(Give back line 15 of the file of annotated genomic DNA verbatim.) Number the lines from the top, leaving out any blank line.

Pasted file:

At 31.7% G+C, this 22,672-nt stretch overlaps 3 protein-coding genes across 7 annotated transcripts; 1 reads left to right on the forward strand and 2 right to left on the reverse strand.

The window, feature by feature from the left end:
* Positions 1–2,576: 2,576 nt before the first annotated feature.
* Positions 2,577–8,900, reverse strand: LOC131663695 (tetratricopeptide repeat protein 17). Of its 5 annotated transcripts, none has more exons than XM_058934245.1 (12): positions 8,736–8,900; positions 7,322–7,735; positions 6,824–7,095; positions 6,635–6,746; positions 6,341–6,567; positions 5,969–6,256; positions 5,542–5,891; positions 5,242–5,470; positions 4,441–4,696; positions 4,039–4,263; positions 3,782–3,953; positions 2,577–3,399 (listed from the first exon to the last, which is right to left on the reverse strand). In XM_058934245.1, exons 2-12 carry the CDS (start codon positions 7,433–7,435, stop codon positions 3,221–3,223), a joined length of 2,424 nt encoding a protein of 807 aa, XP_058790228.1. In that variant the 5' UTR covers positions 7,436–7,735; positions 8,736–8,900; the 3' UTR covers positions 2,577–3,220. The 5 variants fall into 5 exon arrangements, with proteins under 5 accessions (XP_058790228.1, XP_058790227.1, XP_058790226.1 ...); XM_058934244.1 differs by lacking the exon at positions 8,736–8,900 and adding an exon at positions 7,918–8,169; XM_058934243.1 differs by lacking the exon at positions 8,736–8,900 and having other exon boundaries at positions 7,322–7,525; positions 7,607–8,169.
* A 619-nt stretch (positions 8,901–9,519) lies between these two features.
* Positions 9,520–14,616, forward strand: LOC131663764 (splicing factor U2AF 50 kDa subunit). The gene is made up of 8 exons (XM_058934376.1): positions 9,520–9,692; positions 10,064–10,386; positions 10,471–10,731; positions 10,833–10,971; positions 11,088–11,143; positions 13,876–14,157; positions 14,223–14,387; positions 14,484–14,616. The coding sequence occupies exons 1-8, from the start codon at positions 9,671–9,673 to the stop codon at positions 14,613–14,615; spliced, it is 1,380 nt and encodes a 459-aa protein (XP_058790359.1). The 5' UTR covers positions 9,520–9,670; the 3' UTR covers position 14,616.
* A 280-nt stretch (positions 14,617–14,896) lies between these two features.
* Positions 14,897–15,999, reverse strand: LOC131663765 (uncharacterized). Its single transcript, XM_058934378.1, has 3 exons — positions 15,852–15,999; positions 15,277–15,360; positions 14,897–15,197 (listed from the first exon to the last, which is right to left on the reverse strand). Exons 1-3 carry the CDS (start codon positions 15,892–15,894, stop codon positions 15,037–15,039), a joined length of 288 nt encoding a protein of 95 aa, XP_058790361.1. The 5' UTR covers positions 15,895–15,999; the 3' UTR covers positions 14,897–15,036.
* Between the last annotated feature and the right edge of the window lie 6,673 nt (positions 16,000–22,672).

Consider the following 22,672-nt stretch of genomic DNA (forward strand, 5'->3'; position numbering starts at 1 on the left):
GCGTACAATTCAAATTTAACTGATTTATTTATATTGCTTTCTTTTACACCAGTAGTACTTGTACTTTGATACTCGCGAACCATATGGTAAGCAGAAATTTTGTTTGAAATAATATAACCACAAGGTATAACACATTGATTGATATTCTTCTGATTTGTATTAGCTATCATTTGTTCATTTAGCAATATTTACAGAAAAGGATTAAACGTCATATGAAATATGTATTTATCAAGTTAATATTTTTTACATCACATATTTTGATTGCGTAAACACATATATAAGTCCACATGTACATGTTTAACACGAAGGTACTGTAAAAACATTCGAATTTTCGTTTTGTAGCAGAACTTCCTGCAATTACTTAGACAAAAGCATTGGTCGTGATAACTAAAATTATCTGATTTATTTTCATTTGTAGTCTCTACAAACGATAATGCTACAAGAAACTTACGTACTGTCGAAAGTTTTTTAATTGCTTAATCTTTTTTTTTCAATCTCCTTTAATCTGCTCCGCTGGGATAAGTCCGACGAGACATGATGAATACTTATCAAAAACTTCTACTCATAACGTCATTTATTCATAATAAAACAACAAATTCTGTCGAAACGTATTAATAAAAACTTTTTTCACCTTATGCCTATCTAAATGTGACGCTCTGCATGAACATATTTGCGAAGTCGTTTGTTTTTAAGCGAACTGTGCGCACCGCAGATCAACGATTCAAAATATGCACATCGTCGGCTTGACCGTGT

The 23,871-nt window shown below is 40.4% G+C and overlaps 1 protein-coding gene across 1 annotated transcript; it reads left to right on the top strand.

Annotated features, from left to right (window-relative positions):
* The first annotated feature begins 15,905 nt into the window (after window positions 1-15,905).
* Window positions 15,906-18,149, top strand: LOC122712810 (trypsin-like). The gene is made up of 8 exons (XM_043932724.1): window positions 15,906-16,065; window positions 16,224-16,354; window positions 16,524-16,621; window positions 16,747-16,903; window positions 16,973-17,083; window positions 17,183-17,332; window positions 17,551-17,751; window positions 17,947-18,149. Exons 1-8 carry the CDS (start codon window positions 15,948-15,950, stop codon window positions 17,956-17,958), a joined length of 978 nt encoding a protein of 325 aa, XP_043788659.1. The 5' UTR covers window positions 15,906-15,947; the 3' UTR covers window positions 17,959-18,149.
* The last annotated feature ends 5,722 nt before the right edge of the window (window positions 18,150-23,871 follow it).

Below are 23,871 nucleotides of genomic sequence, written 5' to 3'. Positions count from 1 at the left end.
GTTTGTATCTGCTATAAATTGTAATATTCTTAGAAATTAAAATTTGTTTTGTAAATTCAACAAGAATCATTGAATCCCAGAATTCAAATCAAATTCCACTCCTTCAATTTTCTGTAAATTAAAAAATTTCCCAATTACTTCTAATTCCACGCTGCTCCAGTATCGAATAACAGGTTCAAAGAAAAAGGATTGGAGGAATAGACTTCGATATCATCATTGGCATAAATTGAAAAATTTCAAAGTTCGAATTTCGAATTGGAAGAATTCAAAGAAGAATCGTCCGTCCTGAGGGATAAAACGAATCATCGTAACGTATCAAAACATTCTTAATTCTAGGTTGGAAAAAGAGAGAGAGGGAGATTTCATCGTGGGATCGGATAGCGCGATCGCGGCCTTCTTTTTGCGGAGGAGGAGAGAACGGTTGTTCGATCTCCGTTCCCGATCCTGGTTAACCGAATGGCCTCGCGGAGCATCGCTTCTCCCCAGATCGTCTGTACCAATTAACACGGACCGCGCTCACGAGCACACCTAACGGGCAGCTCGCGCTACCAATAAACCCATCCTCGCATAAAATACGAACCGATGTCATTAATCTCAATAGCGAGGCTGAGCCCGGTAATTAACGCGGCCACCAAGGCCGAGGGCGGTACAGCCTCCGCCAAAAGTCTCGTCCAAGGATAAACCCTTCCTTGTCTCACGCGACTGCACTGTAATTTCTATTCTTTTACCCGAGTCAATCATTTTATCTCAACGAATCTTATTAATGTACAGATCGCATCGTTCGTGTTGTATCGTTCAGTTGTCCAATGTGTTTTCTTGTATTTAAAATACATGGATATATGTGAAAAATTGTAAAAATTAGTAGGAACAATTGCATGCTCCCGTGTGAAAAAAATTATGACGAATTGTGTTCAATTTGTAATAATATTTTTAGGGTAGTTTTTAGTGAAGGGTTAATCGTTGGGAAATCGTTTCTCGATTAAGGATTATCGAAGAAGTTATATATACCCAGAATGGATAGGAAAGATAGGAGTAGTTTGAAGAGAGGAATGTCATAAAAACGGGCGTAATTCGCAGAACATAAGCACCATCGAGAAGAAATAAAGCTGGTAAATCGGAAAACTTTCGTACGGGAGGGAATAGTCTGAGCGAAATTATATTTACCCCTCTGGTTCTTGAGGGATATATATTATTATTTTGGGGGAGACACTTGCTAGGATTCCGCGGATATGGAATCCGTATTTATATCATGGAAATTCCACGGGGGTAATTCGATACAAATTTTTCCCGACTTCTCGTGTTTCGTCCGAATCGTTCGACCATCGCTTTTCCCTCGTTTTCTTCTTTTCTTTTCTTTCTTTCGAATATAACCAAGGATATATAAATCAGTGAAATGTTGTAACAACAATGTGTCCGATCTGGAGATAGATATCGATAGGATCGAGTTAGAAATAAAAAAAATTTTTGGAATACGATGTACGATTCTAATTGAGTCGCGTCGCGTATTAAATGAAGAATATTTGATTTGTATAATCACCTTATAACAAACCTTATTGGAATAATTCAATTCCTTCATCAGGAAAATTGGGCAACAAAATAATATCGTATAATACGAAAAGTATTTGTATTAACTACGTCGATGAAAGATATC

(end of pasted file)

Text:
* Window positions 15,906-18,149, top strand: LOC122712810 (trypsin-like). The gene is made up of 8 exons (XM_043932724.1): window positions 15,906-16,065; window positions 16,224-16,354; window positions 16,524-16,621; window positions 16,747-16,903; window positions 16,973-17,083; window positions 17,183-17,332; window positions 17,551-17,751; window positions 17,947-18,149. Exons 1-8 carry the CDS (start codon window positions 15,948-15,950, stop codon window positions 17,956-17,958), a joined length of 978 nt encoding a protein of 325 aa, XP_043788659.1. The 5' UTR covers window positions 15,906-15,947; the 3' UTR covers window positions 17,959-18,149.